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Roundup MDL judge: plaintiffs’ attys’ free-rider ‘obsession’ is ‘out of control’

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Monsanto Co's Roundup is shown for sale in Encinitas, California. REUTERS/Mike Blake

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  • Judge calls for new rule for MDL compensation system
  • Common benefit hold-backs will be limited to only MDL plaintiffs

(Reuters) - The federal judge overseeing multidistrict litigation over Bayer AG’s Roundup weedkiller has put narrow limits on a fund for common-benefit legal work, calling the lead plaintiffs’ lawyers request to hold back 8.25% of Roundup-related recoveries around the country regardless of their connection to the MDL “breathtaking.”

U.S. District Judge Vince Chhabria in San Francisco on Monday ordered a hold-back of 8% of recoveries by MDL plaintiffs only, adding that the federal court systems' Civil Rules Advisory Committee "should consider crafting a rule that brings some semblance of order and predictability to an MDL attorney compensation system that seems to have gotten totally out of control."

Lead plaintiffs' lawyers Robin Greenwald of Weitz & Luxenberg, Michael Miller of the Miller Firm and Aimee Wagstaff of Andrus Wagstaff did not immediately respond to requests for comment. Nor did Bayer's attorney William Hoffman of Arnold Porter Kaye Scholer. A spokesperson for Bayer declined to comment.

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Bayer, which acquired Roundup with its $63 billion purchase of Monsanto Co in 2018, has agreed to pay close to $10 billion to settle claims that the product causes cancer. Chhabria recently rejected a $2 billion proposed settlement to resolve future claims.

The fee dispute arose from lead counsel's motion in January seeking to set aside 8.25% of Roundup-related recoveries – including by state court plaintiffs with no direct connection to the MDL – for a common-benefit fund, to be distributed to lawyers whose work benefited all Roundup plaintiffs. The motion drew objections from a slew of other plaintiffs' firms.

Common-benefit funds are intended to avoid the so-called "free rider problem" of plaintiffs' attorneys benefiting from lead counsel's work.

Chhabria, however, said that lead attorneys already enjoyed an advantage in negotiating power that helped them secure larger recoveries, and that favorable state court verdicts, not just the MDL, had played a major role in opening the "floodgates" for Roundup plaintiffs.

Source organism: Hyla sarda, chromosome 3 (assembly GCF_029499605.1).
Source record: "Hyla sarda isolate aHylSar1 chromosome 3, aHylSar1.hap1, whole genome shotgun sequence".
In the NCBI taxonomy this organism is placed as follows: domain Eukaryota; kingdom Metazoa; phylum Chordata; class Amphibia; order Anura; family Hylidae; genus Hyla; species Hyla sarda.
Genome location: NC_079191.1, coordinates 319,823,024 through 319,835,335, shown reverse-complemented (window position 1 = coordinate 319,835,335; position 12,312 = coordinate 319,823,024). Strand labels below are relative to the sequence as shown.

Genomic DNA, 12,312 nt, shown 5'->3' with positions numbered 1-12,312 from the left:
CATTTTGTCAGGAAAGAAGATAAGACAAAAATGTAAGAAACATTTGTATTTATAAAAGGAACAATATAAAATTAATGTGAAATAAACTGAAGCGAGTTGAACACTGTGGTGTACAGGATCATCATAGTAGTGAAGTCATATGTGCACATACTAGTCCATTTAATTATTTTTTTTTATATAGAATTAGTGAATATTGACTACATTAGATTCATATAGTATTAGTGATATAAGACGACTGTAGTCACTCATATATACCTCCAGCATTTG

"What began as a healthy concern about the free rider problem seems to have evolved into an obsession," he wrote. "From reading lead counsel's papers, you begin to get the feeling that any lawyer who secures for their client a quick settlement from Monsanto has committed some great injustice that must be rectified at all costs. Poor lead counsel does all the hard work killing the prey, only to see the 'TV lawyers' and other vultures swoop in and pick at the remains.

"But there is nothing inherently wrong with lawyers (and by extension their clients) benefitting from the work of other lawyers without paying them," Chhabria wrote.

Chhabria found he lacked authority to order a hold-back for most non-MDL plaintiffs, and so limited the fund to recoveries by MDL plaintiffs.

The judge also said that the actual payout of common-benefit funds, to lead counsel or any other lawyers who did common-benefit work, would be reviewed by mediator Ken Feinberg, who has overseen settlement talks. He said it "would not be surprising" if some or all of the held-back funds ultimately returned to the plaintiffs.

The case is In re Roundup Products Liability Litigation, No. 3:16-md-02741, U.S. District Court, Northern District of California.

For plaintiffs: Robin Greenwald of Weitz & Luxenberg; Michael Miller of the Miller Firm; and Aimee Wagstaff of Andrus Wagstaff

For Bayer: William Hoffman of Arnold Porter Kaye Scholer; Jeffrey Wintner of Wachtell, Lipton, Rosen & Katz

Read more: $800 million common fund dispute in Roundup highlights 'settlement premium' issue

Bayer to rethink Roundup in U.S. residential market after judge nixes $2 bln settlement

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Brendan Pierson reports on product liability litigation and on all areas of health care law. He can be reached at brendan.pierson@thomsonreuters.com.

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